Marble has a timeless appeal, providing an elegant and sophisticated feel. Available in a polished or honed finish, it is many people’s choice for a high-end look. Marble also has two popular variations, Carrara and Calacatta. Both are beautiful, and unique in their own ways. Want to know the difference? We’re breaking it down so you can find the perfect marble for your countertops.
History of Marble:
Marble is generally formed from limestone undergoing metamorphism. When exposed to extremes of pressure or heat, limestone turns into calcite or dolomite crystals, which are the primary materials in marble. Marble has a famous history. The ancient Greeks built their architecture, cities, and sculptures often from Pentelic and Parian Marbles, quarried in Greece. The Romans later used marble in their buildings as well, quarrying in the Greek spots and finding Roman marble quarries of their own. Marble is, in a lot of ways, what the classical and Hellenistic age was built from. This is one of the reasons people are drawn to marble for countertops and flooring.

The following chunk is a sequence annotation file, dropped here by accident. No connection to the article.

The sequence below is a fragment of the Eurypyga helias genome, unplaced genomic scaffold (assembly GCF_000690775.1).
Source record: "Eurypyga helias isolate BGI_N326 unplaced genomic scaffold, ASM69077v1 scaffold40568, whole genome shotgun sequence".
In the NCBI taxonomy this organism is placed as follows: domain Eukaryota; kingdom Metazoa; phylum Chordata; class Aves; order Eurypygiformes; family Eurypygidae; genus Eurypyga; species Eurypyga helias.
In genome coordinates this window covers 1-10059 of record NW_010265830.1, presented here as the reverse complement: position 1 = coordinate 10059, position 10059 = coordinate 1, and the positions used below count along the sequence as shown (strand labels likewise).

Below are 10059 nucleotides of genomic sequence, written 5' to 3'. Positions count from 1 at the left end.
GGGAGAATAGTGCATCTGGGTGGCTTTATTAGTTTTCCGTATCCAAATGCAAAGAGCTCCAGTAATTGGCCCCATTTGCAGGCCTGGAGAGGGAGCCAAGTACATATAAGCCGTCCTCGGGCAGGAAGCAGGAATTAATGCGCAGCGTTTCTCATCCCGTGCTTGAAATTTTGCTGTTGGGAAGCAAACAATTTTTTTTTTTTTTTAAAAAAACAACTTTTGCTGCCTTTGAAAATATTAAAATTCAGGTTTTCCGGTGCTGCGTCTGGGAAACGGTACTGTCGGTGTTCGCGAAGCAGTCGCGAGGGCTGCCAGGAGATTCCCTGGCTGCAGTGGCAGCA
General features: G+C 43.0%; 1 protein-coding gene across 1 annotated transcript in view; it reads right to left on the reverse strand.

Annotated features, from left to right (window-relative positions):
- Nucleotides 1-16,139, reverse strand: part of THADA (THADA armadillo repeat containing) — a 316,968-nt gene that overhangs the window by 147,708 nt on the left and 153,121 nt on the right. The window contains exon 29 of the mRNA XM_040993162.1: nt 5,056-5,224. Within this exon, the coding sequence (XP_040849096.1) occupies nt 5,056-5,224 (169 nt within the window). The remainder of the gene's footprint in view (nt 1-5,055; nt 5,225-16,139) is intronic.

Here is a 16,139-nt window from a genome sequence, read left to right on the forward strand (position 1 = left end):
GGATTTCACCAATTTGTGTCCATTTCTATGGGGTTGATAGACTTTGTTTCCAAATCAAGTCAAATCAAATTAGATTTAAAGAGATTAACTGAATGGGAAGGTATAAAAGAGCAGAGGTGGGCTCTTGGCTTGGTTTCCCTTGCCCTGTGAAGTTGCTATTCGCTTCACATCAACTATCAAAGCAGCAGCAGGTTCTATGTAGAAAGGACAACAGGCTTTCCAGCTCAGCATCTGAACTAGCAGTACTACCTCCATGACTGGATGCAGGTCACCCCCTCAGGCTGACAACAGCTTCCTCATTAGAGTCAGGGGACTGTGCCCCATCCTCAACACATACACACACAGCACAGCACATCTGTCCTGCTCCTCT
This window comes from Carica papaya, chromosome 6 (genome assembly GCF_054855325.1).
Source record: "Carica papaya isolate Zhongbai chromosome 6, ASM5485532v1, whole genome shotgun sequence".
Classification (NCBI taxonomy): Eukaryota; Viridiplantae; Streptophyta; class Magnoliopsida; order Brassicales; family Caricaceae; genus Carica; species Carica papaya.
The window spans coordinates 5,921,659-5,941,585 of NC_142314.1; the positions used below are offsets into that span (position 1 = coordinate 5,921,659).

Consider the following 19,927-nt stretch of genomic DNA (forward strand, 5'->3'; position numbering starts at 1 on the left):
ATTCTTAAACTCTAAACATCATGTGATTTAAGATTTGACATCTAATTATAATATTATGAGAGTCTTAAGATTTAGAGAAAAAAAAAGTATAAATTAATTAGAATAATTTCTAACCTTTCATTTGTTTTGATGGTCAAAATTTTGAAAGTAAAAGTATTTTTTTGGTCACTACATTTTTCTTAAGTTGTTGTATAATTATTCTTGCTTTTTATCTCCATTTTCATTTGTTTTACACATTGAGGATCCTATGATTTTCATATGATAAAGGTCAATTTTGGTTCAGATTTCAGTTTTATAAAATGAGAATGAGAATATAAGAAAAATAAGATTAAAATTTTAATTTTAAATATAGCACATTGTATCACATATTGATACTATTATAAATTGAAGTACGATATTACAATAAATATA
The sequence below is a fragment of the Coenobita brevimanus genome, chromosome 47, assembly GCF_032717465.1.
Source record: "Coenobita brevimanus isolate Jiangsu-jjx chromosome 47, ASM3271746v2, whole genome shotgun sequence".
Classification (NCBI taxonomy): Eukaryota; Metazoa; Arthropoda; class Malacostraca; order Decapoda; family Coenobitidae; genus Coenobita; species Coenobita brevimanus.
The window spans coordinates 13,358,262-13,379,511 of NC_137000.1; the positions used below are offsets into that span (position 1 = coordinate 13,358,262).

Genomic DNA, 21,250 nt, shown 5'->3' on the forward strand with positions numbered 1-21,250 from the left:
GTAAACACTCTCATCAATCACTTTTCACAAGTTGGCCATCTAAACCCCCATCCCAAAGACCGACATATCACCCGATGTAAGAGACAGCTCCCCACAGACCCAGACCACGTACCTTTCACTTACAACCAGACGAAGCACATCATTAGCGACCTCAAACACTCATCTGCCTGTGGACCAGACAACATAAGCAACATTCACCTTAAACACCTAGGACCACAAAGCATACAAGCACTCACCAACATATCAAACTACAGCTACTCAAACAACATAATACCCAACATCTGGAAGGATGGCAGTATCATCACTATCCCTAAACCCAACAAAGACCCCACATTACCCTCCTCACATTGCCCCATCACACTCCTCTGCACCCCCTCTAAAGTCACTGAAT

The easiest way to tell the two apart is to look at the veining. White Carrera marble tends to have “softer” veining. Another factor that differs between the two stones is the base color. Carrara marble tends to look less “true white” compared to Calacatta. In fact, White Carrara can be greyish when compared to Calacatta.
Where Carrara has soft veining, Calacatta marble contains very sharp and thick veins. Calacatta marble also tends to be whiter than Carrara marble. This is an important factor to note, because the whiter the marble the more valuable it is, which also means the more it may cost. Nevertheless, a great choice for countertops, flooring, and backsplash.
In conclusion, depending on your budget and style preferences both variations of marble will make an excellent statement to your home.